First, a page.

[Its being Remembrance Sunday, and with our remembrance, too, before God, of our parish’s deceased loved ones this/last evening, the readings at Mass speak volumes. They speak directly of Israel’s growing faith in the Resurrection (“relying on God’s promise that we shall be raised up by Him”) and then of Our Lord’s own teaching on the reality of the Resurrection. We take comfort from this for those who have died marked with the sign of faith.]
The fact that we hear such wonderful readings from Scripture is a direct result of the work of the Second Vatican Council. We have been thinking over the past couple of weeks about the major ‘constitutions’ of the Vatican II — the greatest and most recent Council of all the bishops the Church to have gathered, which took place 50 years ago. The first document that it agreed on, at the end of its 2nd session, December 1963, was the Constitution on the Liturgy, called Sacrosanctum Concilium. It was a document that has had far-reaching and not always easy consequences, especially on the changes that occurred to the Mass. Yet, the Council Fathers were sure that something needed to be done, to assist the people to take part consciously in the Mass, especially in those (missionary) areas of the Church where Latin was simply not a part of the heritage and never had been. There was a desire for a simplification of the rites, and the removal of unnecessary repetitions.
Of course it is hard for those of us under, let’s say, 50, to have any recollection of the Mass as it was celebrated prior to Vatican II, unless we have specifically made a habit of attending celebrations of Mass in the Tridentine rite, which is perfectly permissible. If you have never experienced Mass in the pre-Vatican-II rite, then you might be surprised at how different Mass was (in its externals) in the previous rite to the present rite. The essence of the Mass remains unchanged, as it has done since the Last Supper: that Christ offers His Sacrifice in the Mass, just as He did on the Cross, allowing Himself to be present to us, and give the graces of His Death and Resurrection, and His very self as food for our soul in Holy Communion.
One of the Council’s decisions was to allow a greater freedom with regard to the use of the local language in the Mass, as opposed to the timeless, traditional language of Latin. Our missal for the Latin rite is still Latin in its original, but translations are allowed, and most Masses are now celebrated in the local language. The Council taught that Latin was to be preserved, alongside the use of the local language, and that the people retain a good use of Latin in Mass, but sadly this intention of the Council was not adhered to.
Another decision of the Council, as I mentioned, was to make far wider use of the Scripture at Mass. Pre-Vatican II there was only 1% of the Old Testament and 17% of the New Testament read at Mass; now, adding together Sundays and Weekday Masses (over the 3yr/2yr cycles) there is 14% of the Old Testament and 72% of the New Testament read; a vast improvement.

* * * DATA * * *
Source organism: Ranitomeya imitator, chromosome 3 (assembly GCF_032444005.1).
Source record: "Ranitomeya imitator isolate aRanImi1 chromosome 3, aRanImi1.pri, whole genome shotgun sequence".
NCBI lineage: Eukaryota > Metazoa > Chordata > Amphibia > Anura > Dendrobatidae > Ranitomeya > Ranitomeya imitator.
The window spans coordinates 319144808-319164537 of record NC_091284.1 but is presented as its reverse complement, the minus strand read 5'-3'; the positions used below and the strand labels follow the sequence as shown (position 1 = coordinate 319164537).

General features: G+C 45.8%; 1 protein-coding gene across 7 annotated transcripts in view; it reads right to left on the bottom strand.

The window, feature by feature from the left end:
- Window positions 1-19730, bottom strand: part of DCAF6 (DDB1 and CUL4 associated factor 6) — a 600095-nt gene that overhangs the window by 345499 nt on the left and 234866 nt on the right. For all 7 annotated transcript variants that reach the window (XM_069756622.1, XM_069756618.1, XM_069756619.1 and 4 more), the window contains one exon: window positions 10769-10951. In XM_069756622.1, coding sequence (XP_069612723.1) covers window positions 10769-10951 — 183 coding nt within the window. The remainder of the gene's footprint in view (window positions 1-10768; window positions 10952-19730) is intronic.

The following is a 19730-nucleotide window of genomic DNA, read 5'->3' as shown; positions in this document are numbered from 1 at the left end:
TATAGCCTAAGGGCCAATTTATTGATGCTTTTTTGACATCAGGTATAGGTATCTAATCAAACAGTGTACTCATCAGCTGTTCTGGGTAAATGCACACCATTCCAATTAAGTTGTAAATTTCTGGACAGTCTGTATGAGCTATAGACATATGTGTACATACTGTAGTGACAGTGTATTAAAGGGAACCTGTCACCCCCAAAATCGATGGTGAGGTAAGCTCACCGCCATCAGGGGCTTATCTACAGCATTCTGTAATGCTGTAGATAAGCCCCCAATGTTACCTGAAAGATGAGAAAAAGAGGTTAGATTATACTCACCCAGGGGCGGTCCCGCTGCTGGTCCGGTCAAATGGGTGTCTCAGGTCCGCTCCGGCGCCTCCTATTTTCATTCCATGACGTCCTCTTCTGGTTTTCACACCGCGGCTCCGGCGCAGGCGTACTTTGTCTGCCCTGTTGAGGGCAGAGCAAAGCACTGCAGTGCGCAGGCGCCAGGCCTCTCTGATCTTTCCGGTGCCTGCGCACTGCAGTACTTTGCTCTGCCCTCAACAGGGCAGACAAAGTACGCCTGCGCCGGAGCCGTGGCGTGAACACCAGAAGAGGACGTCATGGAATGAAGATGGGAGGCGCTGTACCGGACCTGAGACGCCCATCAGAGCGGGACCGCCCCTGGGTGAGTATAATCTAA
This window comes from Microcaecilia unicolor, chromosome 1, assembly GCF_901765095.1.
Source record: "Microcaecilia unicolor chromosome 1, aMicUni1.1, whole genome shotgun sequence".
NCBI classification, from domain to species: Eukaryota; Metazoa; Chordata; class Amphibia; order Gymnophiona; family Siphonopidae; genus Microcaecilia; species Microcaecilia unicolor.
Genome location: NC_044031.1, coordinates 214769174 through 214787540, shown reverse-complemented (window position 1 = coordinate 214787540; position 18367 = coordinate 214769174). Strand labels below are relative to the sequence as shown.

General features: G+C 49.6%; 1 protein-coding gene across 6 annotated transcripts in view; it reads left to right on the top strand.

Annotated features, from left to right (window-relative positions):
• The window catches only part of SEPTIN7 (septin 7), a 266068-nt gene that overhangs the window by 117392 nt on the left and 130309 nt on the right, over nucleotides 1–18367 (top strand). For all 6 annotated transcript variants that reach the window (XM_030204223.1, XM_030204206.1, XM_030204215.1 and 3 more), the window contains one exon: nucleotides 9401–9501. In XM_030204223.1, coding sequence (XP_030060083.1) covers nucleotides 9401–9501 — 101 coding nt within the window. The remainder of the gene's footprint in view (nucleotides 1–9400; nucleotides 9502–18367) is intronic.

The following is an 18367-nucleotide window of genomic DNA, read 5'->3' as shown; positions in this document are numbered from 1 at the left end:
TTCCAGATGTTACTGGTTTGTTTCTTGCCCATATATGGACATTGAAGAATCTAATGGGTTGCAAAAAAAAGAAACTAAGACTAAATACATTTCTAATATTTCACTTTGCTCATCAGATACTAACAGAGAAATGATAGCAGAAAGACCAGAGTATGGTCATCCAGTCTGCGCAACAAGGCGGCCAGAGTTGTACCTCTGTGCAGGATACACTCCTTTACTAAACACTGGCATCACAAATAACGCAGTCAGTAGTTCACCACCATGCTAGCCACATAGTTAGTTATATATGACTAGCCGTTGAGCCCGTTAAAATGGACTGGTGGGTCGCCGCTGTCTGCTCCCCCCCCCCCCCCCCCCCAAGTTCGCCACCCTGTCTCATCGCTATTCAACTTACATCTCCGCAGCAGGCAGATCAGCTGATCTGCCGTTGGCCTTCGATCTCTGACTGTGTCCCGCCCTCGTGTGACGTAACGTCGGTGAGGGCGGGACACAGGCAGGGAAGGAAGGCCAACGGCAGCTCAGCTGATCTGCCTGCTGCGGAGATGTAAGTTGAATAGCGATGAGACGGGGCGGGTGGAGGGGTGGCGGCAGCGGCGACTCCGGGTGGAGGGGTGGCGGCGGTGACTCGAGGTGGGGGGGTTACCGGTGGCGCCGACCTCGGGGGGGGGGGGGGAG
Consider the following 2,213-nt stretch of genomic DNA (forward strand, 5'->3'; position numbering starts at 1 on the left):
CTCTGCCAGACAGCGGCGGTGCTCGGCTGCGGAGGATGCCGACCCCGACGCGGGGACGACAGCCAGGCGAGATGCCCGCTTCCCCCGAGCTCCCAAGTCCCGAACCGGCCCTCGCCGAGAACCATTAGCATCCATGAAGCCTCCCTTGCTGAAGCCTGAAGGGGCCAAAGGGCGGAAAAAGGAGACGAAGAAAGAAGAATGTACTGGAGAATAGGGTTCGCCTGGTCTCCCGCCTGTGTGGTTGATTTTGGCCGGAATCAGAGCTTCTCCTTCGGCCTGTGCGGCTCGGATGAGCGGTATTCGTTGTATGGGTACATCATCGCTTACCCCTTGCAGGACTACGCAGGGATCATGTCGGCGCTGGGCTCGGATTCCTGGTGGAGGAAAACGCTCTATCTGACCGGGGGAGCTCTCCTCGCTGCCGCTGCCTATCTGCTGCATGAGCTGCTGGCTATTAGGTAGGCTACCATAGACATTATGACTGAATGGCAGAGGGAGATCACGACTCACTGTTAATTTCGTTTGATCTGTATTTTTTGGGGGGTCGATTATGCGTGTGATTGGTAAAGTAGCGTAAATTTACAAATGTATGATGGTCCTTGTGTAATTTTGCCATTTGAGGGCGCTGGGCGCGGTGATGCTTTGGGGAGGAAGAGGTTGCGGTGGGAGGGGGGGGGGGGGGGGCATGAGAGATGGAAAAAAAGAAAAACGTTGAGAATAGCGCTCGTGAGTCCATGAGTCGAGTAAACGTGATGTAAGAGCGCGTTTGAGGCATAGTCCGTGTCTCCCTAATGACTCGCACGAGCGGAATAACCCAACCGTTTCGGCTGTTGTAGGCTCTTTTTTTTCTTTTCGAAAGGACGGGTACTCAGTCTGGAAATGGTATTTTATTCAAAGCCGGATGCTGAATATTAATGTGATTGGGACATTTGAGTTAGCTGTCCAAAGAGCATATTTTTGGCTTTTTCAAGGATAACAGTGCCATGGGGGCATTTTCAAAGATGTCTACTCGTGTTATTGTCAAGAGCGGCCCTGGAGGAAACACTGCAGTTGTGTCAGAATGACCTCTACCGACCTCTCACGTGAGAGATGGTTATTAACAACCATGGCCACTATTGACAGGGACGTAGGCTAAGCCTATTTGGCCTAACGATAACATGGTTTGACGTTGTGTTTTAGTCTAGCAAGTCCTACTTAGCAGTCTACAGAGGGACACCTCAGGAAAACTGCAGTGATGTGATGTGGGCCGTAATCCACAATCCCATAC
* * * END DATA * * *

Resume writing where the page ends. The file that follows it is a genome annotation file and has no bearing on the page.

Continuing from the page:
The Council also desired that elements such as the Homily and the Bidding Prayers be restored to Mass; concelebration was permitted more widely and also permission for the laity to receive the Blood of Christ as well as the Body of Christ at Holy Communion. After the Council, the revised Missal also restored elements such as the Offertory Procession and the Sign of Peace, whose usage had been lost. And, again, after the Council there were to be more than one Eucharistic Prayer: not only what we now call Eucharistic Prayer no. 1, but three others, each adapted from ones in ancient use.
Certainly from the priest’s point of view the rites were simpler. I have never learnt to say the Old Rite, as there has never been a request for me to do so, but of course if asked to, then I would. But it is far more complicated a ceremony, at least as far as the priest is concerned. But the main desire of the Council in Sacrosanctum Concilium was that the people could take greater part. Not in the sense necessarily of “doing things” at Mass, but simply by being able to participate consciously in what was happening. Too often before the Council the people were praying private devotions in parallel with the Mass offered by the priest. Now, of course, this was done with great piety, respect, and reverence, and with immense recognition of the awesome mystery of Jesus’s Sacrifice in the Holy Mass. But, nevertheless, the people were missing out on the grandeur of the prayers actually being offered. Much criticism has been levelled at the changes effected subsequent to the Council on the Mass, perhaps a ‘loss’ of the wonder and awe. But, to be honest, as society has moved at such speed in the past 50 years, I believe that had the Council not made its guidance for the changes to the Mass, we would have struggled even more than sometimes we do now, to keep people faithfully attending Mass each Sunday. Let’s pray that the Spirit always open our hearts to the immense blessings that Jesus offers us in a worthy celebration of Mass, in dignity, prayer and humility before Him, truly present.